They argue that the irresistible benefits of the virtual world are such that we voluntarily relinquish things we value in the physical world, like privacy, personal information and even security. Some might choose to live "off the cyber grid," boycott the digital world, and live a quiet and simple life. Governments will soon view such behavior as suspicious, and will build registries of citizens who behave so oddly. Your non-cyber behavior will attract cyber scrutiny.
To be sure, we're all giving volunteering more information than we have in the past and governments and corporations everywhere are motivated to collect and exploit as much data as they can. But there are workable policies and approaches individuals and institutions can take to defend this basic right. I wish the authors had talked to Ontario's privacy commissioner Ann Cavoukian to learn about her Privacy by Design principles and program that is being adopted broadly to address this issue.
Privacy by Design argues that privacy cannot be assured solely by compliance with legislation and regulatory frameworks but is the responsibility of every organization to make it into its default modus operandi. The concept argues for a set of principles that can enable individuals to defend privacy and control over their personal information, help companies gaining a sustainable competitive advantage and ensure that governments don't lose trust.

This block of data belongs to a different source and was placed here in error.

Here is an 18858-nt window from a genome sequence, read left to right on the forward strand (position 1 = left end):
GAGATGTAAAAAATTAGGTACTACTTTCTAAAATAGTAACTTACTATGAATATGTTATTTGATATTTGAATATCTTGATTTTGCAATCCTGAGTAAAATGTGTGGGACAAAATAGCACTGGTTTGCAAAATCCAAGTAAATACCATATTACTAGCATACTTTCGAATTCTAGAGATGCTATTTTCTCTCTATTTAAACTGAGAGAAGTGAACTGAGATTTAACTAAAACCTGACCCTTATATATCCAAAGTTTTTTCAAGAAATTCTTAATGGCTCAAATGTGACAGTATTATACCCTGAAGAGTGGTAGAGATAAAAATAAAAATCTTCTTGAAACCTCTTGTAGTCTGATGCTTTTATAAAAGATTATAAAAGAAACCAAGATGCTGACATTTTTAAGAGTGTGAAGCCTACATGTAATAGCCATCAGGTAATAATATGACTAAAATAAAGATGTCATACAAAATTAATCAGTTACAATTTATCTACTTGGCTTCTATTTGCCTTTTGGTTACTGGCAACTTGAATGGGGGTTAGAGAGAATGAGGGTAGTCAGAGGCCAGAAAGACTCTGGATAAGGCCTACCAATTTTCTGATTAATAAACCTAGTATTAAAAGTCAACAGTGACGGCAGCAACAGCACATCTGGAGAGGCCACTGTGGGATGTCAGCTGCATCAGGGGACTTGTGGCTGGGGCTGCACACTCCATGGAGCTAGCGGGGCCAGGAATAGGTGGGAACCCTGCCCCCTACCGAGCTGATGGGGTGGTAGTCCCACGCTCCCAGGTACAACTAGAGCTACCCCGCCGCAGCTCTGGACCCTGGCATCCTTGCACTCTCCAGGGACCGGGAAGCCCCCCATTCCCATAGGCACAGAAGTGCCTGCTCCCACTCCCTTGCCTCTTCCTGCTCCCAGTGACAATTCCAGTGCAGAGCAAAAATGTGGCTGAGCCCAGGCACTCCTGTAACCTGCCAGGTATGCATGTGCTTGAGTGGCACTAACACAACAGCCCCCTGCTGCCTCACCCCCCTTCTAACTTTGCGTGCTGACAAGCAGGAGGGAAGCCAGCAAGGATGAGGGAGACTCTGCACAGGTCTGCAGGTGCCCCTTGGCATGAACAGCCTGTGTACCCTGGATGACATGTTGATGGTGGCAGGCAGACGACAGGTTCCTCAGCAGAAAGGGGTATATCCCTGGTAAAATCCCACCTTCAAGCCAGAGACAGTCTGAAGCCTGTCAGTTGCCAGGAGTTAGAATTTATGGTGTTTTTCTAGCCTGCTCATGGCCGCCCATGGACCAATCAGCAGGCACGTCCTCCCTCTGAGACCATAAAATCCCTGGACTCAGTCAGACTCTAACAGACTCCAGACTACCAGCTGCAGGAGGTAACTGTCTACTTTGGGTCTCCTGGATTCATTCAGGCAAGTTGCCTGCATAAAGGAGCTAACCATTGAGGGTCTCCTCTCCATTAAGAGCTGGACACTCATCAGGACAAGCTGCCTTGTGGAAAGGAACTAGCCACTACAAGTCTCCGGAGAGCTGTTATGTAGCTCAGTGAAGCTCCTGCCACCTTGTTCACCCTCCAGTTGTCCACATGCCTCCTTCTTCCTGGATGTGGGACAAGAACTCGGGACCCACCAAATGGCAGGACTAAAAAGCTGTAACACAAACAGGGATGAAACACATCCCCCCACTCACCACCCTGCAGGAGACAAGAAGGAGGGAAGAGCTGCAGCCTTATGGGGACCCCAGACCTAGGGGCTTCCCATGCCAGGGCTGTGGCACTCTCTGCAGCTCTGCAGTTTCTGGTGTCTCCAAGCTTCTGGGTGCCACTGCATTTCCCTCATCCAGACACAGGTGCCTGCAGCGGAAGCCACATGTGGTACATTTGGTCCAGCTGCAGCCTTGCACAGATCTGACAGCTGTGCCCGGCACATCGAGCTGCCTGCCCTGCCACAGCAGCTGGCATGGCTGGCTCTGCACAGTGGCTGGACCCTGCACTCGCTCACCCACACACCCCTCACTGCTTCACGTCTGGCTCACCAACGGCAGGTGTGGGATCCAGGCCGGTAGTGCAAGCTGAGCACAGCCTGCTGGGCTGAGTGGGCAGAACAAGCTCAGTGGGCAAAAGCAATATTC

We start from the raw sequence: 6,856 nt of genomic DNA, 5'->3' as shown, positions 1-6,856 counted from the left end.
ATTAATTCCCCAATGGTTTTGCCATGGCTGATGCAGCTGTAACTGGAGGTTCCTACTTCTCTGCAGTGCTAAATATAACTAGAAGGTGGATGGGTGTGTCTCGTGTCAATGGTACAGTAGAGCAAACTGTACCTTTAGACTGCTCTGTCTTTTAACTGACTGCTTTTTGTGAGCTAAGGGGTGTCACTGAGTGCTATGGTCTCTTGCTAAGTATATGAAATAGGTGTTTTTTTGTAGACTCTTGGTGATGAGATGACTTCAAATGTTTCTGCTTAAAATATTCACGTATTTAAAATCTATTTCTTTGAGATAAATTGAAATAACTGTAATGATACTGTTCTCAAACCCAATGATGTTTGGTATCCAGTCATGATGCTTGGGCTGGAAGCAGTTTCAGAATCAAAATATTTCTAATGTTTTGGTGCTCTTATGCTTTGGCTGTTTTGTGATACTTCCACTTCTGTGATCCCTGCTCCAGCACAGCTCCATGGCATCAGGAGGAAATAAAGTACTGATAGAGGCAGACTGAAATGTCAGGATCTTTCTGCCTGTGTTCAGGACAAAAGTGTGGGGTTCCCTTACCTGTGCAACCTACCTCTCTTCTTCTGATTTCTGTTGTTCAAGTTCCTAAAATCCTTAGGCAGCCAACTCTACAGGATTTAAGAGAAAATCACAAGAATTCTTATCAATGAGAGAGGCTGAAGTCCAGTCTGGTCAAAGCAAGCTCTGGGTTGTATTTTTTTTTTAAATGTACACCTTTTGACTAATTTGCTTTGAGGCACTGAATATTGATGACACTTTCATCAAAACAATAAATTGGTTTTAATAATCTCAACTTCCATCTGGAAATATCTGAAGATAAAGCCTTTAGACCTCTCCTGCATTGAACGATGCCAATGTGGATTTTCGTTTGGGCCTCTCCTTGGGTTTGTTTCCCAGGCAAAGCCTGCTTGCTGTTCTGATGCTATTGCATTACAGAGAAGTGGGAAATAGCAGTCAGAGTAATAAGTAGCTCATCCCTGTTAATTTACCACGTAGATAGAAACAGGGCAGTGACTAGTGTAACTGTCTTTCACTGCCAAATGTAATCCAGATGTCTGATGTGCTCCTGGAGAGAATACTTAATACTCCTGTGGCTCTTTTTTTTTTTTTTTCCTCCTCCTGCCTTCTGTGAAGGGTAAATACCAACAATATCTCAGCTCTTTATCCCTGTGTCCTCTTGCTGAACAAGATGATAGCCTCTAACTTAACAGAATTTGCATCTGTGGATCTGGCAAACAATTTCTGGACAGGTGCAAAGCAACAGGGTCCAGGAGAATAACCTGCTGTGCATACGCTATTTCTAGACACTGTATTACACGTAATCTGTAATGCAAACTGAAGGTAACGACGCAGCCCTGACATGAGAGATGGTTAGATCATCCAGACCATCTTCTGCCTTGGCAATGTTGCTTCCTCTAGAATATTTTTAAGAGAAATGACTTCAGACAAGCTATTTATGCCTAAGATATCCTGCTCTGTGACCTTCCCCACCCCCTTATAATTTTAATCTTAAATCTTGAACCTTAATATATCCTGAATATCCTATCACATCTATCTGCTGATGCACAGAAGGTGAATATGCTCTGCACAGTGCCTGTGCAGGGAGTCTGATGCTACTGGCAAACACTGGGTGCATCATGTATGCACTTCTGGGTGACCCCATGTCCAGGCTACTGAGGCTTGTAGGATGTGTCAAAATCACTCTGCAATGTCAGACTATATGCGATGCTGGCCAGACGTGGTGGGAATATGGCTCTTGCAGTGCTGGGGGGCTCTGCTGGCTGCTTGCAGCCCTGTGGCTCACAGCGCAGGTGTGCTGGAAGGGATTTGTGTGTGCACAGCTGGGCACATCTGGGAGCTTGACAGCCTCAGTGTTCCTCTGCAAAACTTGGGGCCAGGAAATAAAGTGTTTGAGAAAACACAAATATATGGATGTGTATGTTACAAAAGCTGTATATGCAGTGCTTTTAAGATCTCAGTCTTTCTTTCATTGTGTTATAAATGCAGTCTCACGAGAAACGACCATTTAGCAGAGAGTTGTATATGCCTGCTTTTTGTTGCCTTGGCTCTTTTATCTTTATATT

A book addressing foreign affairs seems incomplete to me without a chapter on global cooperation, problem solving and governance. It's a perfect arena for the authors to develop their core thesis. The physical world has a set of global institutions that came out of the Bretton Woods agreements after the Second World War -- the World Bank, the International Monetary Fund, the UN and others culminating in the G8 and G20. These institutions are increasingly ineffective. Contrast these to the new multi-stakeholder networks based on the Internet where tens of millions of people are cooperating to solve problems in new ways. But little is known about this new paradigm in global governance.